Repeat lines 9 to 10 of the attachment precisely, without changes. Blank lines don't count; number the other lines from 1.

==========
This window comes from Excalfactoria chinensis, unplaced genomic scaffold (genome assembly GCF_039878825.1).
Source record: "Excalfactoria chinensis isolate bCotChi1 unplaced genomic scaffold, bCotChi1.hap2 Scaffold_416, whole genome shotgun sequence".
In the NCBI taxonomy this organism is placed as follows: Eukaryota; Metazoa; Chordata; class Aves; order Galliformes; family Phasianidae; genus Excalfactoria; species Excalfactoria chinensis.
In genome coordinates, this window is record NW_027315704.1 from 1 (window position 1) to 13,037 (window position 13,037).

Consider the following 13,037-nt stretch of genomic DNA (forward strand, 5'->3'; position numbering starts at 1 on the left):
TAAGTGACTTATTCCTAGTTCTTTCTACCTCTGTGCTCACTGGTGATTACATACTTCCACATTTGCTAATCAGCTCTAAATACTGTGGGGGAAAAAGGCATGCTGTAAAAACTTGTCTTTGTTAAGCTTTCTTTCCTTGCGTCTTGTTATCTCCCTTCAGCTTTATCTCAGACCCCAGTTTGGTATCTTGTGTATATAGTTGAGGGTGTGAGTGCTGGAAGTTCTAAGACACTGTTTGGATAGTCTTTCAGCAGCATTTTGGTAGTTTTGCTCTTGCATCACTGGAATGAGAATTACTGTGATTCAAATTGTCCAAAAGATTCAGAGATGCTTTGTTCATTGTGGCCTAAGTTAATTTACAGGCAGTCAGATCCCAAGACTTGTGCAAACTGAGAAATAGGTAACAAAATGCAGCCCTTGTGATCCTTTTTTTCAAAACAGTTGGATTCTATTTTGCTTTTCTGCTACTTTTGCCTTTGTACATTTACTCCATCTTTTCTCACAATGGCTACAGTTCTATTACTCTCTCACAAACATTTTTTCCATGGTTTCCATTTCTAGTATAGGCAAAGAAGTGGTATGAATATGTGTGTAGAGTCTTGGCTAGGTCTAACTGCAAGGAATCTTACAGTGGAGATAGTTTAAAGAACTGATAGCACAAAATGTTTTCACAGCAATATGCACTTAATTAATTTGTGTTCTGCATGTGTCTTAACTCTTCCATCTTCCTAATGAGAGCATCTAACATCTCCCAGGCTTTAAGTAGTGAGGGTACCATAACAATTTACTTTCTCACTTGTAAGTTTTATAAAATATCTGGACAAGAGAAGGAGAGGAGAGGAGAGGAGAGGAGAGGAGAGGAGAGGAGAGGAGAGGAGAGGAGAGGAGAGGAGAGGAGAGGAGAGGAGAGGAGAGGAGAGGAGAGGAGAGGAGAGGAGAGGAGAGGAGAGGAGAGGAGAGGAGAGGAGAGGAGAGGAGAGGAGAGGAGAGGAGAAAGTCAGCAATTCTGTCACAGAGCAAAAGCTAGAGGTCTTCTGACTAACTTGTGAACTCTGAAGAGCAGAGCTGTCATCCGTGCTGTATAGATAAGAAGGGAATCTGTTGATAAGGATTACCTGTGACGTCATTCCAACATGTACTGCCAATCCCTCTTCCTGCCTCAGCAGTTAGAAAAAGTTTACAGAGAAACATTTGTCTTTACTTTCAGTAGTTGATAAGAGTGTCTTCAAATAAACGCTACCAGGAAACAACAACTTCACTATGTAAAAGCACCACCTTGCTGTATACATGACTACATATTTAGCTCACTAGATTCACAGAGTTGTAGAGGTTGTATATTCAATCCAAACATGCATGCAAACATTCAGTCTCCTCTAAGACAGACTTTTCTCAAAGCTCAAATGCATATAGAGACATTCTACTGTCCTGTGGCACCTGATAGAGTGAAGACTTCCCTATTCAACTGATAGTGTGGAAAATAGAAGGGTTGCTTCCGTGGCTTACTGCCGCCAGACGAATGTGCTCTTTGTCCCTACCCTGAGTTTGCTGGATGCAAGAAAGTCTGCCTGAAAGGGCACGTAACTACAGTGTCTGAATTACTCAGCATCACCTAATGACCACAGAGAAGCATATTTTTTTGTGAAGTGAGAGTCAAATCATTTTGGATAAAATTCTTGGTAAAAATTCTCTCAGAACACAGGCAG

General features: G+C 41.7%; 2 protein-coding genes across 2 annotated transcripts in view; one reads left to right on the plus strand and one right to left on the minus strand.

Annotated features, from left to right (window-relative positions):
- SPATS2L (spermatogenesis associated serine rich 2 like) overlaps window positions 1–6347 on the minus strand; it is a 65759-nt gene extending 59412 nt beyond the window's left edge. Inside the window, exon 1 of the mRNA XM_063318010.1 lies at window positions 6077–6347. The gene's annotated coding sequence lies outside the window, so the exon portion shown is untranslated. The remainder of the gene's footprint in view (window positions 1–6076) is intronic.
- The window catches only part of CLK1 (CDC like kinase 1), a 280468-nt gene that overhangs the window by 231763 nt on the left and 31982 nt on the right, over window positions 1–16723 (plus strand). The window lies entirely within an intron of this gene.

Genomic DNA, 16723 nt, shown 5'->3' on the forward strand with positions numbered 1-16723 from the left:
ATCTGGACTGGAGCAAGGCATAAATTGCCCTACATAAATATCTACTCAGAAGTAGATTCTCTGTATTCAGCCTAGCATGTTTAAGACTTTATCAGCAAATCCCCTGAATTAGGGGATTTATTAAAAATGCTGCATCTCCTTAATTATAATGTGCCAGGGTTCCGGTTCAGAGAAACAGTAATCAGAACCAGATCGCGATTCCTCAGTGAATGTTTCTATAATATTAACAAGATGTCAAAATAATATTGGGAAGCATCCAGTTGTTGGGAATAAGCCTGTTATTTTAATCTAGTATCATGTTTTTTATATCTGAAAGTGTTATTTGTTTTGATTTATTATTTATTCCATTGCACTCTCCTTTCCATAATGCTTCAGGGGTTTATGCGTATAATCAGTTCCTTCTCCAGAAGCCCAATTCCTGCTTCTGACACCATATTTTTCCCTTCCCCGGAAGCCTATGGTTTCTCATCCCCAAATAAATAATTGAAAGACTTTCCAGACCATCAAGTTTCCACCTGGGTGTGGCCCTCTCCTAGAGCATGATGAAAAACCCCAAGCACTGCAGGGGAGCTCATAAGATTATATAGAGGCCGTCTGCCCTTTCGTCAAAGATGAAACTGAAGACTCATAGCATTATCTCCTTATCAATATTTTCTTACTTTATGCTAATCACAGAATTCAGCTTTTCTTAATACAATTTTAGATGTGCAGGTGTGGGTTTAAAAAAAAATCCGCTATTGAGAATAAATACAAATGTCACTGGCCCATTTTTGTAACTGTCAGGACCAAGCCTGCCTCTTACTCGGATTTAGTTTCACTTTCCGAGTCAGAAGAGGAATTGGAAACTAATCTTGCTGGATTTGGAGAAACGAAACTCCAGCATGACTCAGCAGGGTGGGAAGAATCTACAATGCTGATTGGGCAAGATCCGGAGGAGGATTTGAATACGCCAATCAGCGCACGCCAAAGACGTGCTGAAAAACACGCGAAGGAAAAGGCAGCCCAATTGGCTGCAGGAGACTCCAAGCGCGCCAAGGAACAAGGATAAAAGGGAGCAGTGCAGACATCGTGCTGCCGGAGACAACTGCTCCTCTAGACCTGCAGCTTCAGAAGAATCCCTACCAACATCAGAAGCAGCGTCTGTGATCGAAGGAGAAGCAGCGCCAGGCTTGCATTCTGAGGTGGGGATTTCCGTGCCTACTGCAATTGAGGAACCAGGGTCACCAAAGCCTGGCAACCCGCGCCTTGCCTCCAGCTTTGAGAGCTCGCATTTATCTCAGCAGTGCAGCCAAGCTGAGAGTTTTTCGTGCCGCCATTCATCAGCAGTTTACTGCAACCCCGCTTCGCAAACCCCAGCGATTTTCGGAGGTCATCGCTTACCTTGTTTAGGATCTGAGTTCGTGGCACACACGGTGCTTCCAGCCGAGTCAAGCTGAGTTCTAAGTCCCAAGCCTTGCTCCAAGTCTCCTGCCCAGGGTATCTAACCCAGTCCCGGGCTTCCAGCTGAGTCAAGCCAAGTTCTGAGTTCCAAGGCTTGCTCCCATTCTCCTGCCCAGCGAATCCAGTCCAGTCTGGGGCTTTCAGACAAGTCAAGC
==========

- SPATS2L (spermatogenesis associated serine rich 2 like) overlaps window positions 1–6347 on the minus strand; it is a 65759-nt gene extending 59412 nt beyond the window's left edge. Inside the window, exon 1 of the mRNA XM_063318010.1 lies at window positions 6077–6347. The gene's annotated coding sequence lies outside the window, so the exon portion shown is untranslated. The remainder of the gene's footprint in view (window positions 1–6076) is intronic.
- The window catches only part of CLK1 (CDC like kinase 1), a 280468-nt gene that overhangs the window by 231763 nt on the left and 31982 nt on the right, over window positions 1–16723 (plus strand). The window lies entirely within an intron of this gene.